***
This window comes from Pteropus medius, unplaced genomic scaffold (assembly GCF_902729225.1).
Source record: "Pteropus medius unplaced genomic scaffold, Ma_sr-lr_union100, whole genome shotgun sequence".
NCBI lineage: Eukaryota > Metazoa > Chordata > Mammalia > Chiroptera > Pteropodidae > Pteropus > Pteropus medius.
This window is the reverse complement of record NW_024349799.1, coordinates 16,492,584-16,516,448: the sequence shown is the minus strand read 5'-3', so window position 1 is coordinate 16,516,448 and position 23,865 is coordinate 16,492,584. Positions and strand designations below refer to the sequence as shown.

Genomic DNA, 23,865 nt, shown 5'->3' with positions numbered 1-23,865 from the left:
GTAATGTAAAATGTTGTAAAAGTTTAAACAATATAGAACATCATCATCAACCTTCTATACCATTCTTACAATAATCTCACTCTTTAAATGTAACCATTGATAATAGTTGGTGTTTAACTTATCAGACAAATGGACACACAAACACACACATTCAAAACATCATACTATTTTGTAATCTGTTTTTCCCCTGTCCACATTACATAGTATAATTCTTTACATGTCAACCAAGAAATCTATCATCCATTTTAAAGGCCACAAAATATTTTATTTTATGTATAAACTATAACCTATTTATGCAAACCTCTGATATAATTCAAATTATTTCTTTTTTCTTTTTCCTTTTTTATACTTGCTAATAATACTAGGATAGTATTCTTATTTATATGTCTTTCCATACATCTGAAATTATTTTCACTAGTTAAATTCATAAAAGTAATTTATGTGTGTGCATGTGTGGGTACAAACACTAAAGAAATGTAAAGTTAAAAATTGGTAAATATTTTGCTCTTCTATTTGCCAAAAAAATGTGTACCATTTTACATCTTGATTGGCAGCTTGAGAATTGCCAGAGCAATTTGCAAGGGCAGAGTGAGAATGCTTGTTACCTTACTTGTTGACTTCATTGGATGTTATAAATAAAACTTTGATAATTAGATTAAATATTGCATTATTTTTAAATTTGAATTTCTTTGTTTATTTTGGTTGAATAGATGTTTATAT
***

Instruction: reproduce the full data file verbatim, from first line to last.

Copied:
This window comes from Pteropus medius, unplaced genomic scaffold (assembly GCF_902729225.1).
Source record: "Pteropus medius unplaced genomic scaffold, Ma_sr-lr_union100, whole genome shotgun sequence".
NCBI lineage: Eukaryota > Metazoa > Chordata > Mammalia > Chiroptera > Pteropodidae > Pteropus > Pteropus medius.
This window is the reverse complement of record NW_024349799.1, coordinates 16,492,584-16,516,448: the sequence shown is the minus strand read 5'-3', so window position 1 is coordinate 16,516,448 and position 23,865 is coordinate 16,492,584. Positions and strand designations below refer to the sequence as shown.

Genomic DNA, 23,865 nt, shown 5'->3' with positions numbered 1-23,865 from the left:
GTAATGTAAAATGTTGTAAAAGTTTAAACAATATAGAACATCATCATCAACCTTCTATACCATTCTTACAATAATCTCACTCTTTAAATGTAACCATTGATAATAGTTGGTGTTTAACTTATCAGACAAATGGACACACAAACACACACATTCAAAACATCATACTATTTTGTAATCTGTTTTTCCCCTGTCCACATTACATAGTATAATTCTTTACATGTCAACCAAGAAATCTATCATCCATTTTAAAGGCCACAAAATATTTTATTTTATGTATAAACTATAACCTATTTATGCAAACCTCTGATATAATTCAAATTATTTCTTTTTTCTTTTTCCTTTTTTATACTTGCTAATAATACTAGGATAGTATTCTTATTTATATGTCTTTCCATACATCTGAAATTATTTTCACTAGTTAAATTCATAAAAGTAATTTATGTGTGTGCATGTGTGGGTACAAACACTAAAGAAATGTAAAGTTAAAAATTGGTAAATATTTTGCTCTTCTATTTGCCAAAAAAATGTGTACCATTTTACATCTTGATTGGCAGCTTGAGAATTGCCAGAGCAATTTGCAAGGGCAGAGTGAGAATGCTTGTTACCTTACTTGTTGACTTCATTGGATGTTATAAATAAAACTTTGATAATTAGATTAAATATTGCATTATTTTTAAATTTGAATTTCTTTGTTTATTTTGGTTGAATAGATGTTTATAT